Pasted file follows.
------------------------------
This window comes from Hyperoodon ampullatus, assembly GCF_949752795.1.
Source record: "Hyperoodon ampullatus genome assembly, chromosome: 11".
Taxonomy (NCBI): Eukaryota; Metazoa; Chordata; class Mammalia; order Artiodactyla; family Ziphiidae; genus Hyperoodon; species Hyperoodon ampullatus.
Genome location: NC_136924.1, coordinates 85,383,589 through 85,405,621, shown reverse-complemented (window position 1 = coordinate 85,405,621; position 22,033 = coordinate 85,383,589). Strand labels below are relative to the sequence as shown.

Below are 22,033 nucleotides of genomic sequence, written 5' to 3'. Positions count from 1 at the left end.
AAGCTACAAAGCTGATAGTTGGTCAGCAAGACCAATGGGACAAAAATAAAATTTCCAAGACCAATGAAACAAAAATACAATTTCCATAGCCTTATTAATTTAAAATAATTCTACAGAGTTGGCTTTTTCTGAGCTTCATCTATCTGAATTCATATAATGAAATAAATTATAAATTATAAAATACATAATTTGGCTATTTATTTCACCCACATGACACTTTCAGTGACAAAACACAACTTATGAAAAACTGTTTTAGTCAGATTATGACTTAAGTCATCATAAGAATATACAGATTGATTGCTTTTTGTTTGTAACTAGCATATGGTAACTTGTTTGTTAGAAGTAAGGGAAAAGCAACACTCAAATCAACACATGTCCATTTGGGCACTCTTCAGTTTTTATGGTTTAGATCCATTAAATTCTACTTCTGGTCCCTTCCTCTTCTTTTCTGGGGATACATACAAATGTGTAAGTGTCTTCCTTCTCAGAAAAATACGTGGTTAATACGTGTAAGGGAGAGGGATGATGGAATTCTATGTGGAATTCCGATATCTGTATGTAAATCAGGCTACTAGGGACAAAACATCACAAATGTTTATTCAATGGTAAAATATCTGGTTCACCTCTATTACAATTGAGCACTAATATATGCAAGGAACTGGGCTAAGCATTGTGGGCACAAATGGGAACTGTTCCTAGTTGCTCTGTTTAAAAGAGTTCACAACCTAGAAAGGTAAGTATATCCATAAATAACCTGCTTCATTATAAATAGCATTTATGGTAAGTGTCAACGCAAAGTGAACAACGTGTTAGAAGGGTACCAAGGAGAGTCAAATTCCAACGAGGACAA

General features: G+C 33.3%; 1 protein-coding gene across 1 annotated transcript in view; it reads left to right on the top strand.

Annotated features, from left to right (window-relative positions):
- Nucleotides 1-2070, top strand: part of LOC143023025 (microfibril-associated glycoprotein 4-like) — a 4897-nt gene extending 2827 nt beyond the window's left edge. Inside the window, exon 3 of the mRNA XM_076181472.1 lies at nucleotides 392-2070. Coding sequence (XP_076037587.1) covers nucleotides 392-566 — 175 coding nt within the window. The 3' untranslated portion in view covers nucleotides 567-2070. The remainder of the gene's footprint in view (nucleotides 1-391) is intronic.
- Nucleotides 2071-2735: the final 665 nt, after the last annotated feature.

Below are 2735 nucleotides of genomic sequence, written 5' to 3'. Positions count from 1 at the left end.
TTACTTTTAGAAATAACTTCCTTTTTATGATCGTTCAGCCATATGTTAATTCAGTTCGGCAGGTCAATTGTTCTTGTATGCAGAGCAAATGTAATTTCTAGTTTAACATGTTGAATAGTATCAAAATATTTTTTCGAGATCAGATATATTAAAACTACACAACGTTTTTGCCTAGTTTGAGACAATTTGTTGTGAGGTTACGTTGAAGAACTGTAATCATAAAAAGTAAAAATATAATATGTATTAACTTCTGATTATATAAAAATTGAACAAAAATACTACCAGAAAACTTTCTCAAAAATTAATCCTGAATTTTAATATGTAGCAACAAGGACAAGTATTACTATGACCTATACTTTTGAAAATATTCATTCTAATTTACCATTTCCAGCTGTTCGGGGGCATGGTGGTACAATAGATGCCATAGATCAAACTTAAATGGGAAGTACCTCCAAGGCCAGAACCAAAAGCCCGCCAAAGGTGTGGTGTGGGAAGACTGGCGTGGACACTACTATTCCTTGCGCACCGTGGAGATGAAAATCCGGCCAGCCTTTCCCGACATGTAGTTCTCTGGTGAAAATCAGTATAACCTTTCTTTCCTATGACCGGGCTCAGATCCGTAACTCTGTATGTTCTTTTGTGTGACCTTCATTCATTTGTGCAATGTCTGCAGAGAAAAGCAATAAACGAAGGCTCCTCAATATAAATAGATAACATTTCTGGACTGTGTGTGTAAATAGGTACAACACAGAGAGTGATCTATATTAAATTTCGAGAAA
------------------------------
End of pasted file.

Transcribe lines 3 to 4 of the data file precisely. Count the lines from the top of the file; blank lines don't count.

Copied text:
Taxonomy (NCBI): Eukaryota; Metazoa; Chordata; class Mammalia; order Artiodactyla; family Ziphiidae; genus Hyperoodon; species Hyperoodon ampullatus.
Genome location: NC_136924.1, coordinates 85,383,589 through 85,405,621, shown reverse-complemented (window position 1 = coordinate 85,405,621; position 22,033 = coordinate 85,383,589). Strand labels below are relative to the sequence as shown.